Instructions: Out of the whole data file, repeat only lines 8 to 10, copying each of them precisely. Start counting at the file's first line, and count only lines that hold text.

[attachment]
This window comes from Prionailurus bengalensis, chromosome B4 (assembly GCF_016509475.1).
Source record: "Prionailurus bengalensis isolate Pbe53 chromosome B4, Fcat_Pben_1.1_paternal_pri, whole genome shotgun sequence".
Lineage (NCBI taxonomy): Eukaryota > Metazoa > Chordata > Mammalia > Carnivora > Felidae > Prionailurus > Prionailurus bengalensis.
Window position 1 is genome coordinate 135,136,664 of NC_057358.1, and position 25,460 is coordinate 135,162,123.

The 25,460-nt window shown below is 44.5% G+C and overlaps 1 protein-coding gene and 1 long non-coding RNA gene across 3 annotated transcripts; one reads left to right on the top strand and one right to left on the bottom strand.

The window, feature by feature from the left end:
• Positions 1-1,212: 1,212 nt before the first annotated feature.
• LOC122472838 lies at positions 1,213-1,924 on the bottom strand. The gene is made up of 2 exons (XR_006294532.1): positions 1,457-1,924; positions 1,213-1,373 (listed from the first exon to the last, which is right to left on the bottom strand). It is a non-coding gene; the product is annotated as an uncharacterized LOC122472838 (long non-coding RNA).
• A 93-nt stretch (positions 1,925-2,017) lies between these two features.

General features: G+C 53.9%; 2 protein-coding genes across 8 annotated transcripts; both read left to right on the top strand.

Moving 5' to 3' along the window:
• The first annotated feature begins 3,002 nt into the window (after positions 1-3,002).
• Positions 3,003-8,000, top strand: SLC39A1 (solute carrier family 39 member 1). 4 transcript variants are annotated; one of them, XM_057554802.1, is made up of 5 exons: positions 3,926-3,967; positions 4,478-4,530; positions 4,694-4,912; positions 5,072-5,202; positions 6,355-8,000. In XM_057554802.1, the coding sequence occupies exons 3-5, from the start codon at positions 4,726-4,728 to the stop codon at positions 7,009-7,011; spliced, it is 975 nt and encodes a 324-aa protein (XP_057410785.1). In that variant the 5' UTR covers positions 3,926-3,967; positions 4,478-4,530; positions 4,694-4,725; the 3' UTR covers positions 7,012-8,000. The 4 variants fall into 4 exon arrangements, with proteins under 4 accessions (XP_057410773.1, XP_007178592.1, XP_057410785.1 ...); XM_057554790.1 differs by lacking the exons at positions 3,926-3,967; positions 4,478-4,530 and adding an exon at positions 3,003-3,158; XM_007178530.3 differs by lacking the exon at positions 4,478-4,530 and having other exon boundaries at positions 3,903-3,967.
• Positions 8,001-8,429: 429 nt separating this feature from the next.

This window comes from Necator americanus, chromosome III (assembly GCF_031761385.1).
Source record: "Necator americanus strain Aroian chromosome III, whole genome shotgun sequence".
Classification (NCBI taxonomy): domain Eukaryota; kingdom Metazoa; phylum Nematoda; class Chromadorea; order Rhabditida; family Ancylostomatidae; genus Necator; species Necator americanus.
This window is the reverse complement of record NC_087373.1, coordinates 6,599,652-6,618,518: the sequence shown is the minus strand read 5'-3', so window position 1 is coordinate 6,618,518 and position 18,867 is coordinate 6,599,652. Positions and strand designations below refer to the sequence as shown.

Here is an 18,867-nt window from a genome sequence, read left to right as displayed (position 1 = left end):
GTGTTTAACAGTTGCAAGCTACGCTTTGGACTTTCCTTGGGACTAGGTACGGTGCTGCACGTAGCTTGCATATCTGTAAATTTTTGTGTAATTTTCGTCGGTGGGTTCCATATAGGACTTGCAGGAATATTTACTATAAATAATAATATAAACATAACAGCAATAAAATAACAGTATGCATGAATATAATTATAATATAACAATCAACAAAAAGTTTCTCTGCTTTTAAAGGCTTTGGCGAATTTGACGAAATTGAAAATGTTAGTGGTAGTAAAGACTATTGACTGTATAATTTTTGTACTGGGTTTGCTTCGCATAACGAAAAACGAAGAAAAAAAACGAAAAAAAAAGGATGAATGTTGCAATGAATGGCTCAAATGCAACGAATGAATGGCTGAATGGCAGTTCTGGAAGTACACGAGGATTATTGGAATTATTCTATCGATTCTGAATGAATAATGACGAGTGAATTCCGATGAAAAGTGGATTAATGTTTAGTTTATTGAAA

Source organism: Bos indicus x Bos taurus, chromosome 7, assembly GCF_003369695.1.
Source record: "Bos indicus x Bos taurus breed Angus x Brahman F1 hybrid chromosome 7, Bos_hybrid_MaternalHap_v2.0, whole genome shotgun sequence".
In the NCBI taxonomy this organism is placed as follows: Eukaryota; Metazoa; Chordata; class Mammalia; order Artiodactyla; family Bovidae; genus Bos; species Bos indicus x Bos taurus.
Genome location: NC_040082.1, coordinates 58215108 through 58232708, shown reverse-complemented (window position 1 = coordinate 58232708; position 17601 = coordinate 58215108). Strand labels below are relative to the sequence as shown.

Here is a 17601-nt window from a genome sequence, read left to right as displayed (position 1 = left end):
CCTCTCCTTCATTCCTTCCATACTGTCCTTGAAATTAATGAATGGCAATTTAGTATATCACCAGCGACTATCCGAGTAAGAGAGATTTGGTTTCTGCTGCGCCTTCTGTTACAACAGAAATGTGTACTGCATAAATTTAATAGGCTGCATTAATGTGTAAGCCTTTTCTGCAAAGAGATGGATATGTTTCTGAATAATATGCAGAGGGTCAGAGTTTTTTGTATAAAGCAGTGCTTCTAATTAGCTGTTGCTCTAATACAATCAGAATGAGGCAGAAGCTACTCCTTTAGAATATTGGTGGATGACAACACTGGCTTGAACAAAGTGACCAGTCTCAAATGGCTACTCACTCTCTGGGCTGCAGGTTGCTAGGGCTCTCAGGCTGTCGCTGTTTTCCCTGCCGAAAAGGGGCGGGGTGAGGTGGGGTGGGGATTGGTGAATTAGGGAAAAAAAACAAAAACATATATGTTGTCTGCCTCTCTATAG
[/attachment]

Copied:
• LOC122472838 lies at positions 1,213-1,924 on the bottom strand. The gene is made up of 2 exons (XR_006294532.1): positions 1,457-1,924; positions 1,213-1,373 (listed from the first exon to the last, which is right to left on the bottom strand). It is a non-coding gene; the product is annotated as an uncharacterized LOC122472838 (long non-coding RNA).
• A 93-nt stretch (positions 1,925-2,017) lies between these two features.

General features: G+C 53.9%; 2 protein-coding genes across 8 annotated transcripts; both read left to right on the top strand.